60 million minority Europeans: how many lines in electoral manifestos?

DISCLAIMER: All opinions in this column reflect the views of the author(s), not of EURACTIV Media network.

Roma panhandler. Stuttgart, November 2013. [Joel Schalit]

Ahead of May’s EU elections, Martin Demirovski takes a look at European political manifestos propose in terms of minority issues, challenging the usual political wording used to refer to migrants in Europe, calling for a more diverse Parliament after the vote.

Martin Demirovski is an advocacy expert at the European Network Against Racism (ENAR)

The European Network Against Racism (ENAR) recently launched its seven key demands to the next European Parliament on how to advance equality in the European Union. Indeed, the new European Parliament to be elected in May 2014 has a crucial role to play when it comes to reducing the entrenched inequalities faced by its citizens and residents. Among these are ethnic minorities and migrants who often face discrimination on multiple grounds: ethnic origin, nationality, religion, social status, income, gender or age.

In this light, how do European political parties fare in terms of mainstreaming the fight for equality in their programmes?

Most of the manifestos of the mainstream European political parties refer to more respect of human rights, especially those of minorities, in the European Union. There are differences, however, in the way that they do this.

Some parties, such as the European Greens, are very specific by naming different minority groups, for example referring to Roma, migrants, asylum seekers, women, LGBTI etc. The European left also refers to protection against discrimination and the violation of human rights in a specific and targeted manner.

European socialists use a more generalist approach towards minorities by pledging to fight against all forms of racism, sexism, homophobia, transphobia and intolerance, and highlighting the need to combat all forms of discrimination. Such non-explicit, but inclusive political rhetoric is an alternative way of showing political will to uphold equality in the next European Parliament.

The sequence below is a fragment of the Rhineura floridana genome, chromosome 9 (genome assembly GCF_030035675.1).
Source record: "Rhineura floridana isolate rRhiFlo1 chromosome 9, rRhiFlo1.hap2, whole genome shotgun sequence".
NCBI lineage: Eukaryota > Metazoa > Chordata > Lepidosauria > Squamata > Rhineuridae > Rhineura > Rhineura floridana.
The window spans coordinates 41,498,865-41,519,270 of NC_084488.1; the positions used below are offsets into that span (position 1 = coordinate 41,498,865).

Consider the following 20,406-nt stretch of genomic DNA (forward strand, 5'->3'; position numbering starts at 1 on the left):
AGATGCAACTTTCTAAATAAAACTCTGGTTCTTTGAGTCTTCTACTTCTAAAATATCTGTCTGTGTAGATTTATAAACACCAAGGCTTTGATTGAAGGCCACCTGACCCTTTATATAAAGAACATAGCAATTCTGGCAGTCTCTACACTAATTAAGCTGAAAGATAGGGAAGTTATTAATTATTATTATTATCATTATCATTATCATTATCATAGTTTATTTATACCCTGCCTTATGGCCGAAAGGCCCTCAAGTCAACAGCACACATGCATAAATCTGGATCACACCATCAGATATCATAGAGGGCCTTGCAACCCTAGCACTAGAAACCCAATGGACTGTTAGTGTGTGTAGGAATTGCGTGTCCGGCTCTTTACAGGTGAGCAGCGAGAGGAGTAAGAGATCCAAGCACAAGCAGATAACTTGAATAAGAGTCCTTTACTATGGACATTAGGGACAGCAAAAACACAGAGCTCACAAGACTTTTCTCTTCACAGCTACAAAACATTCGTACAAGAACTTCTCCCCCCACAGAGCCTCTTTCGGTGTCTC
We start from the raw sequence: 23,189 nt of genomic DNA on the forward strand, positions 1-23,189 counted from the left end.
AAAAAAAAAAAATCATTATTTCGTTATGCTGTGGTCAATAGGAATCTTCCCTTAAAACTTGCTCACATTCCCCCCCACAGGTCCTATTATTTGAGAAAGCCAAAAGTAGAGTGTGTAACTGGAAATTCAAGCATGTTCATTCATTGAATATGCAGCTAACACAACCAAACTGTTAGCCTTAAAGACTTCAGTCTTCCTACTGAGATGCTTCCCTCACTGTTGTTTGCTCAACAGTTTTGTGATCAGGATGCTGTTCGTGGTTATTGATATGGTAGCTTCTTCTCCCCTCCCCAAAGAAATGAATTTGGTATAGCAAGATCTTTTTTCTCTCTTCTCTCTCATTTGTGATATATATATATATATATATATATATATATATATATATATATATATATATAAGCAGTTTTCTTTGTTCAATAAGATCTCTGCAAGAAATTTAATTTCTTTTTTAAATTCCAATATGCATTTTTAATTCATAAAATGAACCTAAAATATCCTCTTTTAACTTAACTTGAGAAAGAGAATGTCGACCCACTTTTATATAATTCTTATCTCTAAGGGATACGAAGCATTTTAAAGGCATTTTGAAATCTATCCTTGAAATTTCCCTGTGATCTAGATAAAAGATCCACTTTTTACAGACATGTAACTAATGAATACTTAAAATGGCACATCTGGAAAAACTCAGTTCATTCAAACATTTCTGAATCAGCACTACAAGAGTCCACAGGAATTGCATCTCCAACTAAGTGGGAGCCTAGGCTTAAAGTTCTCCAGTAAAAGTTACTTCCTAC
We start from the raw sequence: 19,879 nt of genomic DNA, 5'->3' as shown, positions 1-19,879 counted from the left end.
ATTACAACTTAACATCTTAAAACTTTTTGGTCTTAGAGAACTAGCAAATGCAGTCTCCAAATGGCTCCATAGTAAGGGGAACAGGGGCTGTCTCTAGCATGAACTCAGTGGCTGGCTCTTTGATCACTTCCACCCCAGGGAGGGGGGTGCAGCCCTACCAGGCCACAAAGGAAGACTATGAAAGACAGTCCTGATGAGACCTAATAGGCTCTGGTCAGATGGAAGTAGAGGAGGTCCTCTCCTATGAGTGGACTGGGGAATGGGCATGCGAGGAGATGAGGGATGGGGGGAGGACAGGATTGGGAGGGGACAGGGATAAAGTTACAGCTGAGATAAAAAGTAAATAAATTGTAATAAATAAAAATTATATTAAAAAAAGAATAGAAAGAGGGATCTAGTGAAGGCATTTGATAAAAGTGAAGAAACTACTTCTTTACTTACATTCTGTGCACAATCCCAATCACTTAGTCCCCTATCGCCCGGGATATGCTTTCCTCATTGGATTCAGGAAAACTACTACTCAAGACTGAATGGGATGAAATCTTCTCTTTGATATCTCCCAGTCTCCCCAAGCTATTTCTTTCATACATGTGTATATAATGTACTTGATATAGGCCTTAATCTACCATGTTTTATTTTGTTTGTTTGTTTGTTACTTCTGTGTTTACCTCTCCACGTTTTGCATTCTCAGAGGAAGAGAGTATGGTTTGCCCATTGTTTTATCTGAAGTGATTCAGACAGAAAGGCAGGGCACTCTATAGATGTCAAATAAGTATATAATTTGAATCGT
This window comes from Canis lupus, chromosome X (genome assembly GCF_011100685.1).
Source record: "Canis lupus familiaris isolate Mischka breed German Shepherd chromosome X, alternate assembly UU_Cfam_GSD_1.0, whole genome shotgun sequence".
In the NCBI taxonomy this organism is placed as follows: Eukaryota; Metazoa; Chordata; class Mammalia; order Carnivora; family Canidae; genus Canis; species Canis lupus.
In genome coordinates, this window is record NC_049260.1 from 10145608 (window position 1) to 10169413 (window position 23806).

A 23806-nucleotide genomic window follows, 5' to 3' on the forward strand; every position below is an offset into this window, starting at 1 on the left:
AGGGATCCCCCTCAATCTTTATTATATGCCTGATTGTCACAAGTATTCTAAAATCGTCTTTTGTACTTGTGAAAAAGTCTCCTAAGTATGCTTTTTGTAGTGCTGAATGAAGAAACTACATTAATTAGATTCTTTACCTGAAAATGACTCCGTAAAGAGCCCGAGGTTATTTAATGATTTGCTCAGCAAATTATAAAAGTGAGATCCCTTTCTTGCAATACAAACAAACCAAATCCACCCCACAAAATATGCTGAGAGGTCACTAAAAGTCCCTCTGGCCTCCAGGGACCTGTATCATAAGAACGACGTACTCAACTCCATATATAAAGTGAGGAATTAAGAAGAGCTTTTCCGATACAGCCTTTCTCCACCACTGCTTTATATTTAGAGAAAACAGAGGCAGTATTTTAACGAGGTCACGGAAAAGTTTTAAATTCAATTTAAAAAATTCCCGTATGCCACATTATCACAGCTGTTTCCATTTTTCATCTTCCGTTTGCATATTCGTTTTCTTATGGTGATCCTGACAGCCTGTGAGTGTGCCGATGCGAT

As for the European liberals (ALDE), they do not refer to minorities per se, neither to specific types of racism and discrimination, but rather focus on protection of all human rights in general. However they do, unlike other parties, pledge to create a mechanism to monitor violations of fundamental rights and civil liberties in the European Union and enforce sanctions.  

The European People’s Party, on the other hand, “supports a European Union that tackles the big issues together, leaving the smaller issues to the capable responsibility of individual countries”. Speaking about small and big issues might be the reason why discrimination, racism or minorities are not so much as mentioned in their electoral manifesto. The EPP’s manifesto gives the impression of caring for the majority and their rights only.

The electoral narrative expressed in a manifesto is a combination of recognition of political problems and a promise to solve them if backed by citizens’ trust/vote. In a way it is a pledge for building confidence between party and voter. With this interaction in mind, political parties would need to modernise some of the narratives they use in order to win the trust of minority voters. Most of the manifestos of European political parties refer to integration of different minorities. This, in fact, is a condescending approach and, especially among younger voters who are so-called 2nd, 3rd or even 4th generation migrants or new Europeans, does not mean anything and brings frustrations. The word “integration” must be replaced by a new, more meaningful word which has a connotation of active citizenship and equal participation in the European Union. “Inclusion” would be far more appropriate. Incorporating the inclusion of minorities into political narratives would be a new way of building confidence and developing a dialogue in order to reach minorities’ trust/votes in the future. Speaking the language of minorities is not a communication tool but could become a value of a modern inclusive European political party.

But the real follow up to manifesto narratives should be the mobilisation of so-called ‘minority votes’. Political parties and candidates need to start taking this pivotal cluster of the electorate into account, as they could be the last bastion against hard-core anti-EU nationalists as well as the king makers in many constituencies. In addition, we need a more diverse European Parliament. Hiring professionals from minority background in the next European Parliament must be a priority. Not only for the image of the institution, but above all to ensure that  minorities and majorities – together –  can build a more prosperous and resilient Europe where policies benefit all people living in Europe.

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